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Illinois Universities Look for Cash Solutions

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Illinois Universities Look for Cash Solutions

Pedestrians walk past the Alma Mater statue on the University of Illinois campus in Urbana, Ill. (AP)

Public universities in Illinois are facing cash flow problems because of slow state payments. Illinois’ Board of Higher Education is remaining neutral on a plan to let universities borrow money to pay bills.

Some colleges and universities want to borrow. Others aren’t so sure they want to go down that road.

Illinois lawmakers could discuss giving the schools the power to take out loans to make payroll and cover other costs.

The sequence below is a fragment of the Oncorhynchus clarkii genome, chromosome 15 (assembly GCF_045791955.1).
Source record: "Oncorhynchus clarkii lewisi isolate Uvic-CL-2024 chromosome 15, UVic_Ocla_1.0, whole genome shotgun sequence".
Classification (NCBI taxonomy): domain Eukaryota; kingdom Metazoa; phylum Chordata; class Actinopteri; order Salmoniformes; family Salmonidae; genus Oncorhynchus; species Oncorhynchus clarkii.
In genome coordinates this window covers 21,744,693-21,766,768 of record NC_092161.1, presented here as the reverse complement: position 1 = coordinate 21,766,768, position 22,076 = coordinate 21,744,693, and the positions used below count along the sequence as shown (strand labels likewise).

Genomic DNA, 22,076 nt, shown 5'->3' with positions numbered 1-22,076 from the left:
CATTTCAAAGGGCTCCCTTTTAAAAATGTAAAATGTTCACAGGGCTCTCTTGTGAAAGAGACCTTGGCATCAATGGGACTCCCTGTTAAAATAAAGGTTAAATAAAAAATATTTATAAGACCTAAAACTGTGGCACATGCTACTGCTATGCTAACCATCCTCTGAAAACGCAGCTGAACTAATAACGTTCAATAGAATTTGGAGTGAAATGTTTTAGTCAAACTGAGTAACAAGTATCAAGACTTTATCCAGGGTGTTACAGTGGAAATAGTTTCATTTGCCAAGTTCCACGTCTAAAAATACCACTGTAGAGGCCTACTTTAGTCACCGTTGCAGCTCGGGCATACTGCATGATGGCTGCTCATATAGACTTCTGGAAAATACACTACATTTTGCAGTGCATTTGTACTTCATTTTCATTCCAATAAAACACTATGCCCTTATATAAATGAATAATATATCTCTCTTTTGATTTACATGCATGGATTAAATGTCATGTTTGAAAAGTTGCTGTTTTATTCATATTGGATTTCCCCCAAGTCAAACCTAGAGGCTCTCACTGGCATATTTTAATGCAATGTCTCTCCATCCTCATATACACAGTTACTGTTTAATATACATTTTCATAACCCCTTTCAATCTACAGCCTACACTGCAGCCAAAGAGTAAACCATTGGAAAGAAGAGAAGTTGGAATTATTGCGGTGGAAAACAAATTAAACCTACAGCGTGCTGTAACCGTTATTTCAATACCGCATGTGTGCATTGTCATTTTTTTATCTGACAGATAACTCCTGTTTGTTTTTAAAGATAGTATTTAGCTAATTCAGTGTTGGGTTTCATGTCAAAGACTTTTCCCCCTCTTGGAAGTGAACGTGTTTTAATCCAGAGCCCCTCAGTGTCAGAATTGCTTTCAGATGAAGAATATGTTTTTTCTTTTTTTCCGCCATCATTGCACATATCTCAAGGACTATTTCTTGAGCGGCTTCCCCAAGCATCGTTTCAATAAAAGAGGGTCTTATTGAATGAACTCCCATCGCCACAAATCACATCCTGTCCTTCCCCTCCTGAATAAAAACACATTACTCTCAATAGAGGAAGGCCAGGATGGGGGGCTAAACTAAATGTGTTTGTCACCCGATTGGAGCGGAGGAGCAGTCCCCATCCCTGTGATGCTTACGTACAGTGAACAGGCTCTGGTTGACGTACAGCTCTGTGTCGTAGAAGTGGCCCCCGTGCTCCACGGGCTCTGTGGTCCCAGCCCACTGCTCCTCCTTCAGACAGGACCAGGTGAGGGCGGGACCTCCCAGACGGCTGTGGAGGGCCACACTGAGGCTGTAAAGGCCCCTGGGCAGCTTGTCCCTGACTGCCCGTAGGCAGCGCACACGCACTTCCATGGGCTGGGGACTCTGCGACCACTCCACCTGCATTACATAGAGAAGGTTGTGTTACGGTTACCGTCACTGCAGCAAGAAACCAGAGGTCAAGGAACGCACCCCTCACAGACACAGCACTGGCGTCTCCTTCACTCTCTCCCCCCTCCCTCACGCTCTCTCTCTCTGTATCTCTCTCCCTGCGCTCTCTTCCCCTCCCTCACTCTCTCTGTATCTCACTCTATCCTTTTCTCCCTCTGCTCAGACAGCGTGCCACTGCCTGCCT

Board of Higher Ed Director Judy Erwin says borrowing would ease some of the current cash flow difficulties, but the plan would mean colleges and universities would have shell out more money to pay interest, while having no guarantee the state funding will come through.

ERWIN: Not only is the state totally negligent in terms of their responsibility, but it is effectively privatizing higher education. We’re very close to that now, as it is, but we’re looking at schools that may not be able to keep their doors open to the end of the semester.

Erwin says the Board of Higher Education has remained on the sidelines when it comes to the borrowing proposal, as not all schools are in favor.

The university of Illinois remains opposed. Interim President Stanley Ikenberry says the preferred solution is for the state to begin paying what it owes.

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